In the present work, we have studied for the first time the effect of endogenous CLM-1 during microglial activation. CLM-1 was first described by Chung et al. as an inhibitor of osteoclastogenesis [11]. It has also been reported to impair IgE-induced production of IL-6 by bone marrow derived mast cells (BMMCs) [13,14]. Interestingly, we demonstrate that engagement of microglial CLM-1 does not inhibit, but potentiates the production of the LPS-induced pro-inflammatory mediators COX-2, NOS-2, TNF-α and IL-6. These results are in accordance with recent studies that demonstrate that CLM-1 can also act as an activating receptor. Kitamura’s group demonstrated the dual functionality of CLM-1 in mast cells and how engagement of endogenous CLM-1 impairs cytokine production induced by FcεRI crosslinking or other TLRs agonists’ treatment, whereas it behaves as a co-activating receptor by enhancing LPS-induced IL-6 production [14]. CLM-1 receptor has also been recently reported to have activating potential promoting phagocytosis of apoptotic cells [15,32].

The mechanism by which CLM-1 potentiates LPS-induced pro-inflammatory phenotype of microglial cells remains unknown, although it could implicate the binding of the PI3K regulatory subunit p85α, which has been reported to mediate the CD300f-mediated stimulation of phagocytosis of apoptotic cells [15]. On the other hand, CLM-1 could also be triggering activating pathways in microglial cells through the binding to the adaptor protein FcRγ, which has been shown to bind to CLM-1 and to be responsible at least in part of the increase of LPS-induced IL-6 production in mast cells [14]. However, further studies would be needed to elucidate the exact mechanism responsible of the co-activating function of CLM-1 during microglial activation.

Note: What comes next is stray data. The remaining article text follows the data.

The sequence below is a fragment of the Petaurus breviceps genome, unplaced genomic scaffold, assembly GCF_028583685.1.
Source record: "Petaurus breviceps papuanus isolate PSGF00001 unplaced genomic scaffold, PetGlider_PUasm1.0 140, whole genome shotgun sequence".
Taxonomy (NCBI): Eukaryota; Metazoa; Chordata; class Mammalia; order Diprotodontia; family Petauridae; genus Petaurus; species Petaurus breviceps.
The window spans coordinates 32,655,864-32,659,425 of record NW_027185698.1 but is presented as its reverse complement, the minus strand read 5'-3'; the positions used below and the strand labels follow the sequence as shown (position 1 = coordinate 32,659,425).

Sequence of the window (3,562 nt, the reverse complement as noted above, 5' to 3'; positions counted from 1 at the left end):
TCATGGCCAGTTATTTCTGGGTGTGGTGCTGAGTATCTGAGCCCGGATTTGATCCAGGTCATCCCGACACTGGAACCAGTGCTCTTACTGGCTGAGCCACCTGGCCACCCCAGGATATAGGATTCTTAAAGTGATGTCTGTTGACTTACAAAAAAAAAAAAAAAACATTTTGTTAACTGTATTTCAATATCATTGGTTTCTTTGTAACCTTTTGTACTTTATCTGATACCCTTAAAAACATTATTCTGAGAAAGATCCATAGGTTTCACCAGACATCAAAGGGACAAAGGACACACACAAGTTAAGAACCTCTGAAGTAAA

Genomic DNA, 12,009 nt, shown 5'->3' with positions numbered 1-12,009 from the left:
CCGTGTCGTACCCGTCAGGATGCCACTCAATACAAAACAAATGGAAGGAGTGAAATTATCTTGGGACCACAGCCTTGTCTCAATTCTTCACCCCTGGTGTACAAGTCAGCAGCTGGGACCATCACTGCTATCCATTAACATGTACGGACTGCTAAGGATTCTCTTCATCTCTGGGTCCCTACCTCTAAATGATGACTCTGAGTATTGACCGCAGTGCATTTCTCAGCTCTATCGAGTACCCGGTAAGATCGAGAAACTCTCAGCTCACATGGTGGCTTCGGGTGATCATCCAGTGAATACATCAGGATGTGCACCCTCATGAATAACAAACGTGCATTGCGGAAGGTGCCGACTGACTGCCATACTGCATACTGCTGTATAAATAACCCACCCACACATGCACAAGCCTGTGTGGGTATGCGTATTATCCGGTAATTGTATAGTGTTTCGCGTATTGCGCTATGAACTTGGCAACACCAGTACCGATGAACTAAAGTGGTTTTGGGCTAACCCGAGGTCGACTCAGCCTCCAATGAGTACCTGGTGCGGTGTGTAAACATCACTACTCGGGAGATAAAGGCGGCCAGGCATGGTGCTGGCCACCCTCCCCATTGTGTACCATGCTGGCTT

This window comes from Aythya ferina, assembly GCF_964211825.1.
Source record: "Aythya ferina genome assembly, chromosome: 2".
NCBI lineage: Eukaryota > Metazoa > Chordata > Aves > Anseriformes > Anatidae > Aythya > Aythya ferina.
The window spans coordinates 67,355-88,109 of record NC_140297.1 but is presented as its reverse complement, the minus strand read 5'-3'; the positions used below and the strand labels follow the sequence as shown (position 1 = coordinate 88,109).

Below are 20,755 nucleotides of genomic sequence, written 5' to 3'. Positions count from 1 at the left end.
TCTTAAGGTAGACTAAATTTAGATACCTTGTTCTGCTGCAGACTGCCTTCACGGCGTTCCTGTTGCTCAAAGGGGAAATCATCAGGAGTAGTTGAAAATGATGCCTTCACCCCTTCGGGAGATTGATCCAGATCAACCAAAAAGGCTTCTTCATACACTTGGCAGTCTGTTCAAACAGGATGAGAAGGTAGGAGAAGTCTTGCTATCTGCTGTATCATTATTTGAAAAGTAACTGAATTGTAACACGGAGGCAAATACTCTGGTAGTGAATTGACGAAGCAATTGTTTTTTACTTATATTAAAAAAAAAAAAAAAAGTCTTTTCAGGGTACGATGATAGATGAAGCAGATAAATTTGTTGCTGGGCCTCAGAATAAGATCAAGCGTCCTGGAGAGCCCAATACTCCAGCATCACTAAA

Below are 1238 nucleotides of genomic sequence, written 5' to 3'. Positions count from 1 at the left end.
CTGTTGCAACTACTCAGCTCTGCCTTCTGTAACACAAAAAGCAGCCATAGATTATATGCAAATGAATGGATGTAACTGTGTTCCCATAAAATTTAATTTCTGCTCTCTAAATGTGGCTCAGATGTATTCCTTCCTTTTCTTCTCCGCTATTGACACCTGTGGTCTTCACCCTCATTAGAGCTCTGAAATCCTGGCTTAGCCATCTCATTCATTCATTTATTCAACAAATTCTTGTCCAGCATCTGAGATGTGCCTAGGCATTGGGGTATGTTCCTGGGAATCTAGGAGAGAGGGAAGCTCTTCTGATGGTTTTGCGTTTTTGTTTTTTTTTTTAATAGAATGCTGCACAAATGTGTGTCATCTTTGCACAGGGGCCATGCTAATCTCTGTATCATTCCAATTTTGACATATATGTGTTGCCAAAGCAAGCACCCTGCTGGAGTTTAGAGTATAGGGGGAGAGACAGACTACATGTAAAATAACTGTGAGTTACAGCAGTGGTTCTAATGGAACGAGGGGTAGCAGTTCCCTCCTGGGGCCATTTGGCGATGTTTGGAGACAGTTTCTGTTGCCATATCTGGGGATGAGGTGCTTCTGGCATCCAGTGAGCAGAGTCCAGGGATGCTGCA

Taken together, these data demonstrate the expression in microglial cells in culture of the membrane bound receptor CLM-1 and a new soluble isoform, sCLM-1. Besides, we have described for the first time that CLM-1 as full-length receptor, acts as co-activator of TLR4 receptor by increasing gene expression of pro-inflammatory mediators in microglia upon LPS treatment. Our results, together with other reports reveal CLM-1 as a receptor functionally dual, key to finely tune microglial activation.

Supporting Information

S1 Fig. CLM-1 mAb from hamster specifically recognizes CLM-1.

COS-7 cells were transfected with HA-tagged CLM-1 V1, CLM2, CLM4, CLM5, CLM6, CLM7, CLM8 or pDisplay empty vector. Forty-eight hours after transfection cells tested for CLM-1 Ab recognition by flow cytometry. Surface expression of the receptors was monitored using anti-HA (12CA5), anti-CLM1 and their corresponding isotypic antibodies as negative controls.


S2 Fig. Agarose gel uncropped images of mRNA levels of the full length and soluble CLM-1 isoforms in microglia (left panel).

Actin mRNA levels were used as a loading control (right panel).


S1 Table. List of primers used in this study for RT-PCR and QT-PCR.